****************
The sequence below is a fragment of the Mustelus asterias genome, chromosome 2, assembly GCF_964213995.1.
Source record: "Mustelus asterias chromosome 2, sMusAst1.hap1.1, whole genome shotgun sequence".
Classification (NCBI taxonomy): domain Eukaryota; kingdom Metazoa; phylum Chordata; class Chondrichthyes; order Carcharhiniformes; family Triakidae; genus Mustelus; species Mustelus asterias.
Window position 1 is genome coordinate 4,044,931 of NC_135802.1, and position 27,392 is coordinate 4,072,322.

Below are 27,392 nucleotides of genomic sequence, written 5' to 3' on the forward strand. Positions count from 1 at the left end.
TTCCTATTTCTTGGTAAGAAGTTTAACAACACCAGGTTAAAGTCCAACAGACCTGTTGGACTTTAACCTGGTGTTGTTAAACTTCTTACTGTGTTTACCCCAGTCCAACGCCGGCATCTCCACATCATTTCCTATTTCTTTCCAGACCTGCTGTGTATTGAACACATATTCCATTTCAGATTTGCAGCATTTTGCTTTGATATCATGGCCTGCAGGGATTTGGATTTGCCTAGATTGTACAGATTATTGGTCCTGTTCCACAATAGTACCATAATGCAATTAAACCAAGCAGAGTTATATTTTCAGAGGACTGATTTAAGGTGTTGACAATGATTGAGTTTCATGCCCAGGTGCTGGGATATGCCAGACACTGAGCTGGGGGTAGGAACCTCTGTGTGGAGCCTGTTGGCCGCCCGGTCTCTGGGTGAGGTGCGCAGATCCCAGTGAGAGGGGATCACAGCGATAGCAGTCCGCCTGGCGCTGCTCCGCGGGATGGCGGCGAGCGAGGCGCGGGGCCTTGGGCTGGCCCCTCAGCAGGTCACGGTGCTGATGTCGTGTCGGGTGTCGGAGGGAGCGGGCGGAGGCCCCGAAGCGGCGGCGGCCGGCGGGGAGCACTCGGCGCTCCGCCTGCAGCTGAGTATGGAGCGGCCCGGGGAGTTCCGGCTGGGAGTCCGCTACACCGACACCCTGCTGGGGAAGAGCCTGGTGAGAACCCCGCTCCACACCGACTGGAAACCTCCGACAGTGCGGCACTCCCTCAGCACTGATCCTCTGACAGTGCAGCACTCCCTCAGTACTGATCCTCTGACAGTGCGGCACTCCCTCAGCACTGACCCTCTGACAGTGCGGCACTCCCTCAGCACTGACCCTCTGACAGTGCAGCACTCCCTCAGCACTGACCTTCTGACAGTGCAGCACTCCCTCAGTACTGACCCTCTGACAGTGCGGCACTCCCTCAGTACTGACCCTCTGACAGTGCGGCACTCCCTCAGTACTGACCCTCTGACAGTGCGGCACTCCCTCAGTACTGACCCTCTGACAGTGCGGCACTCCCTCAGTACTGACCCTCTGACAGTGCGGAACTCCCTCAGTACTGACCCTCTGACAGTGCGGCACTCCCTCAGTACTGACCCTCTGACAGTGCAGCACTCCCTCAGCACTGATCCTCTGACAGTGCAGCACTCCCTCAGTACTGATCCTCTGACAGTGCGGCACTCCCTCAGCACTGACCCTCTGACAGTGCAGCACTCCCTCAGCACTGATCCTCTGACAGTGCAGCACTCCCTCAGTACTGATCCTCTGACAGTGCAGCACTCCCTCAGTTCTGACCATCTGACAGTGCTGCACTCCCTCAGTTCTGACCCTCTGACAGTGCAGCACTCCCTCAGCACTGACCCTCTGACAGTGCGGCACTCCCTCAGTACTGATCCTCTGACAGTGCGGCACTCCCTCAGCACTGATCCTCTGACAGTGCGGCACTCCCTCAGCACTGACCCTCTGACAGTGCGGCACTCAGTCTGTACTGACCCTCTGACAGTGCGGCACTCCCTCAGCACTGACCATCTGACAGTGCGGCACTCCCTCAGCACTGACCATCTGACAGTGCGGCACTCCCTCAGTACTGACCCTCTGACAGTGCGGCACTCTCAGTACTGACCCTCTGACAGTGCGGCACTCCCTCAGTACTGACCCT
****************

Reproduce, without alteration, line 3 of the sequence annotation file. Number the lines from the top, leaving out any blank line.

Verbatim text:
Classification (NCBI taxonomy): domain Eukaryota; kingdom Metazoa; phylum Chordata; class Chondrichthyes; order Carcharhiniformes; family Triakidae; genus Mustelus; species Mustelus asterias.